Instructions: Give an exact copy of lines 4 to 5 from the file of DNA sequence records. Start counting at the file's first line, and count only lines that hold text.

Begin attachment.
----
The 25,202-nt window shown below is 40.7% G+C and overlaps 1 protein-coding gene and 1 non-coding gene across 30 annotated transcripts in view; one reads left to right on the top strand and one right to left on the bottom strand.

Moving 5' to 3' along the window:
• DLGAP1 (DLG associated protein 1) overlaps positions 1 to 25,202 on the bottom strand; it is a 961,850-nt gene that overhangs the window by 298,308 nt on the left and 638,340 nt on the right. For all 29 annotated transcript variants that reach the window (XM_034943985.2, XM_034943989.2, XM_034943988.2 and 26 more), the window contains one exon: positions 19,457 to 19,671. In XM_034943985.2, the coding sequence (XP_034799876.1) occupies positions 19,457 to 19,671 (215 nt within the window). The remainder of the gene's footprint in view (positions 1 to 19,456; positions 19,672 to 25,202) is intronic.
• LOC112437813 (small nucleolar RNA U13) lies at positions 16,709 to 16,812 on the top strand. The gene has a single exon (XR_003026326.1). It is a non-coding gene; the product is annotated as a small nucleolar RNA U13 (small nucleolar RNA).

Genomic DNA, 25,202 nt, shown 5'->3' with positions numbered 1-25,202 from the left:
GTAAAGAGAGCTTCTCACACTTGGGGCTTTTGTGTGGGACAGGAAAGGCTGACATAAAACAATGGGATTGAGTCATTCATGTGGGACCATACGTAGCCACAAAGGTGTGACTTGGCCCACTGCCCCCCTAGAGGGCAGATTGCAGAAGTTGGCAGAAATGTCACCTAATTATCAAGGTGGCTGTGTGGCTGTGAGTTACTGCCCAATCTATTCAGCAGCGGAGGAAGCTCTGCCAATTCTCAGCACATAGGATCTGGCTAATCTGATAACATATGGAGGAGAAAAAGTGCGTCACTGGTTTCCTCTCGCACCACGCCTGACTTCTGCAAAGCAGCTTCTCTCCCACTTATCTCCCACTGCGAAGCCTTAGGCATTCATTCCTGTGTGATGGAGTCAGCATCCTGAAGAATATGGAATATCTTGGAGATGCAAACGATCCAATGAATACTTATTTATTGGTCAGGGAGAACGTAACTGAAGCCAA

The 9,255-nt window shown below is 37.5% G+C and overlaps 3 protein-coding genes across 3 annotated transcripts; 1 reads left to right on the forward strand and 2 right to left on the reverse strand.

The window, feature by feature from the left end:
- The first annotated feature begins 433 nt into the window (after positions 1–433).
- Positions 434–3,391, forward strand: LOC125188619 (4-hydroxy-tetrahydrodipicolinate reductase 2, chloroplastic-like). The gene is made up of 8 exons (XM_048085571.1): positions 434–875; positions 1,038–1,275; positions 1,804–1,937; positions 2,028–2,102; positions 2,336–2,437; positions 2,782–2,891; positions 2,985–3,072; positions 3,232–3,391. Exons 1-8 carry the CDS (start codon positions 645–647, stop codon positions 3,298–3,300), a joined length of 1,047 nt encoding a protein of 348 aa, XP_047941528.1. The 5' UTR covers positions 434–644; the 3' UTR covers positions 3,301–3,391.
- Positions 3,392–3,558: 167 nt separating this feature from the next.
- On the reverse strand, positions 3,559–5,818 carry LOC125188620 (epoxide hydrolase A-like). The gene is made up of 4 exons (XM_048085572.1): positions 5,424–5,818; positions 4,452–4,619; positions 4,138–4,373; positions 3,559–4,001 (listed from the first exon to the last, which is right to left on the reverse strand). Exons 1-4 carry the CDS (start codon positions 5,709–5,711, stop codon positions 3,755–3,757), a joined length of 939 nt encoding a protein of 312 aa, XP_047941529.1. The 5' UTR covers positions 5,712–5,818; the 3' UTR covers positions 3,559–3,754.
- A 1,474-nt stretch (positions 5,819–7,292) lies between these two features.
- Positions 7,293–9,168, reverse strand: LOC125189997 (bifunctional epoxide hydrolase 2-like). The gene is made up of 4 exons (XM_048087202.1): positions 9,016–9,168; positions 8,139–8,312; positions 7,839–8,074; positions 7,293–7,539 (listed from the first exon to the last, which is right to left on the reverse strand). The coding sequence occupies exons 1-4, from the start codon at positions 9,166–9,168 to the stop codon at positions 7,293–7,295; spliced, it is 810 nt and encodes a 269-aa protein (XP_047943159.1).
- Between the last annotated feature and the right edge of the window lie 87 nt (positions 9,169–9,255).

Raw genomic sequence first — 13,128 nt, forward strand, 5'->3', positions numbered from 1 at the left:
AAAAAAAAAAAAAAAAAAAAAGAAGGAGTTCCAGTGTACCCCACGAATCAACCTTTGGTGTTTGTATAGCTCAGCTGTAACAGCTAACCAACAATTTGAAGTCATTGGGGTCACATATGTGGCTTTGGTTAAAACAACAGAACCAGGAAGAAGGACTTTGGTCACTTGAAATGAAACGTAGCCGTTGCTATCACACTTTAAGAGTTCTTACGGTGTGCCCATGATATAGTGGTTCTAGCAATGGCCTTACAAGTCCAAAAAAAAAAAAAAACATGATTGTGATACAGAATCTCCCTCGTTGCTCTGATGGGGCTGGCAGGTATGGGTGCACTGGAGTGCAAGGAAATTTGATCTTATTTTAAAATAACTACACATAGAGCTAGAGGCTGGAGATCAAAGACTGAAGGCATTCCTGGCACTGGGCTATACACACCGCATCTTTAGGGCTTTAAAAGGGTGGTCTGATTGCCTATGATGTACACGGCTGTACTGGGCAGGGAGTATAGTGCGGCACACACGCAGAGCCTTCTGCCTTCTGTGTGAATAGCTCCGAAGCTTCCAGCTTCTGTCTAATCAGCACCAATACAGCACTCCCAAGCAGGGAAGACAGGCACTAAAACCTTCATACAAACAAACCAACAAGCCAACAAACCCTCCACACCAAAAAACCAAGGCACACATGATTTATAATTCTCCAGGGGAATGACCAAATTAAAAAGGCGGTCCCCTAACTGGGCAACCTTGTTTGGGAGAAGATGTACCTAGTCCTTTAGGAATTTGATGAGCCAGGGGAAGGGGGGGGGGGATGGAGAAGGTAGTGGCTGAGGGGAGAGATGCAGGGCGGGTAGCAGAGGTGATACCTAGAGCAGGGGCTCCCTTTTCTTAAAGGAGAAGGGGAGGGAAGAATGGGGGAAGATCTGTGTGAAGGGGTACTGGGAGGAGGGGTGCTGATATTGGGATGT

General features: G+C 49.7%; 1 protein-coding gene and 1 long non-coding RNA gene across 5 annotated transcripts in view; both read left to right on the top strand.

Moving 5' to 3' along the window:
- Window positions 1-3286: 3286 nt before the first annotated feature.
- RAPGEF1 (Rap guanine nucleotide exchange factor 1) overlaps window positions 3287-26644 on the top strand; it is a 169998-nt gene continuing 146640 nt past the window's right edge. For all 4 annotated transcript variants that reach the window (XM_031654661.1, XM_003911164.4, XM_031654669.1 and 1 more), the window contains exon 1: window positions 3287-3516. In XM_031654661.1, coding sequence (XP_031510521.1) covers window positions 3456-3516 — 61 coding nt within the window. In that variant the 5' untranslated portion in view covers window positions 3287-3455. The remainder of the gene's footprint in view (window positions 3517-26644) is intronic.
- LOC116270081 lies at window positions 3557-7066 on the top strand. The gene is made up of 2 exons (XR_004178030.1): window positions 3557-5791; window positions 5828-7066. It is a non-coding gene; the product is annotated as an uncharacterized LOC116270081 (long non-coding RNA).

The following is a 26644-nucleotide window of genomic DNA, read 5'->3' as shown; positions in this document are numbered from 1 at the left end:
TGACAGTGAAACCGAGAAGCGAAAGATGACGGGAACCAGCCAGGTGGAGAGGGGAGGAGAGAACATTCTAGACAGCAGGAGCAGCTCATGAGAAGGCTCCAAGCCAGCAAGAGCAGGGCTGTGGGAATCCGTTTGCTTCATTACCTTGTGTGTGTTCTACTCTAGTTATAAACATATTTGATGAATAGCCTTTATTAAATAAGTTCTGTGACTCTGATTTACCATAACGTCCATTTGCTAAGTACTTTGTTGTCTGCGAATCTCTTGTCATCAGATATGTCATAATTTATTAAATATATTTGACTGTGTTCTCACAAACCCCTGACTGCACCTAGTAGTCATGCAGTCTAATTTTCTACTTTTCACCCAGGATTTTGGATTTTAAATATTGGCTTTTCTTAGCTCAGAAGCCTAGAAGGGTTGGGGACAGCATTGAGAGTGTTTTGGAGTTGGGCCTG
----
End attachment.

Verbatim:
• LOC112437813 (small nucleolar RNA U13) lies at positions 16,709 to 16,812 on the top strand. The gene has a single exon (XR_003026326.1). It is a non-coding gene; the product is annotated as a small nucleolar RNA U13 (small nucleolar RNA).

Genomic DNA, 25,202 nt, shown 5'->3' with positions numbered 1-25,202 from the left: